I wrote the first draft of this post back in early to mid-December, right before deciding which academic job to accept. When I started out on the job market, I had no idea what would happen, like if I would even get any initial interviews. I felt some sense of relief when I started to hear back from schools, and soon enough one college in particular rose to the top of my list.
This college felt perfect to me. I loved its location, its atmosphere and the collegiality of my specific department, and its purported values system. Even though the three-day-long in-person interview tired me the heck out, I still walked away thinking, okay, yes, this is my top choice.
When the department chair called me and extended me an offer to join the college, I felt so relieved. Though I saw positives in my other options, this place rose to the top. However, a few days later, as the high of getting the offer faded, I noticed some imperfections about the position. Continue reading
Throughout most of my PhD program, I provided therapy two days a week. I liked this setup: I enjoyed the empathy, compassion, and interpersonal acuity of therapy, then on the other days I found satisfaction conducting research, teaching, or engaging in some form of mentorship or advocacy. The flexibility of my schedule helped me avoid getting stressed; I could go on a jog at 2pm on a weekday and work on my research during the weekends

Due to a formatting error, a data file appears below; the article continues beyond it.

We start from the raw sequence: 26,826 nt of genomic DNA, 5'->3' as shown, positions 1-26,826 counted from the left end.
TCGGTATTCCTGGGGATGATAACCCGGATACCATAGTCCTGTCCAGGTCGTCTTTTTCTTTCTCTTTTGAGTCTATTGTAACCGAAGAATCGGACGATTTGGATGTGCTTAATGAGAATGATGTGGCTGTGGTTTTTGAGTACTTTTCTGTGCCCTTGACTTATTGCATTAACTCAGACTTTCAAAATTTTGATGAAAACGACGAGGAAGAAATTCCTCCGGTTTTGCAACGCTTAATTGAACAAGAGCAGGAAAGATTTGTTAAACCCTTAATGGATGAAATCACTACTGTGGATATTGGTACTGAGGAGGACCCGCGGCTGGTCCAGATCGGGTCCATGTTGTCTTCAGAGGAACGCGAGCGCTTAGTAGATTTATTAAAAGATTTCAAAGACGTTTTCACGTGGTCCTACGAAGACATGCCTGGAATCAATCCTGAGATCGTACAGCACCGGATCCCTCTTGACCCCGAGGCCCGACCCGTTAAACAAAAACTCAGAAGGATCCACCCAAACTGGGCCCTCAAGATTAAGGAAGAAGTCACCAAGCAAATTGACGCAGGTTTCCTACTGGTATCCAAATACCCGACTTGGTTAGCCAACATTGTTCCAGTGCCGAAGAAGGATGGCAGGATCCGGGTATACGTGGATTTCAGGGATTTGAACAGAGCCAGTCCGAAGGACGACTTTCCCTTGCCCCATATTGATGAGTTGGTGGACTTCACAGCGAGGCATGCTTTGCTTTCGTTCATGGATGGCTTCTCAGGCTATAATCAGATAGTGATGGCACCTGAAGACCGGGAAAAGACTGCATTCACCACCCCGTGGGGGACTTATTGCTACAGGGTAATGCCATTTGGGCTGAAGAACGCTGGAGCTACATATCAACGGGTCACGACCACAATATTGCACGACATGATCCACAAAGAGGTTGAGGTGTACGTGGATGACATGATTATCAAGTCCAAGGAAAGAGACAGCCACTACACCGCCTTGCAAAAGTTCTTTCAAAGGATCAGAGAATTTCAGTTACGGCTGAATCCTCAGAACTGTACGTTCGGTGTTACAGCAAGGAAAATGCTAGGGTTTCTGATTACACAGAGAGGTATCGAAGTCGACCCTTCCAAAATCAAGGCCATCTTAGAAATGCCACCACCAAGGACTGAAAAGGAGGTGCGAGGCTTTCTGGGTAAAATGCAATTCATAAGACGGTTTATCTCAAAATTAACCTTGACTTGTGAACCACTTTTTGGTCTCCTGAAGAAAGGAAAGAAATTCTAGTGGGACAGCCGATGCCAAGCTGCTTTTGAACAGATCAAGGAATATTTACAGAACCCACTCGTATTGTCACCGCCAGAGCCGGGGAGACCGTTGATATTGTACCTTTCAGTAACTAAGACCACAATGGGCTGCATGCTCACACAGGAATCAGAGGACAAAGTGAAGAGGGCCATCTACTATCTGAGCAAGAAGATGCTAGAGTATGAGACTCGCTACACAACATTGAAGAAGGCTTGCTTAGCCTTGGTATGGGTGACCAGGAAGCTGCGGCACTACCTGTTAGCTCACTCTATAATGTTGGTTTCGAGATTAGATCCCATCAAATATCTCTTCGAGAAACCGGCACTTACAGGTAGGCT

instead of dating and settling for a mediocre man, reading multiple books by mediocre white male authors, knowing how to put together furniture, etc.
Now, on residency, I provide therapy for more than two days a week. I still love the therapy and want to keep at it after I get my PhD, and at the same time I want to go back to a more research and teaching-focused schedule after this year – which aligns with how I have applied for a ton of academic and research positions starting in summer or fall of 2023. While I feel comfortable with my path, over the past few weeks I have talked with my friends and supervisors about the question: does not wanting to do therapy full time make me a bad person?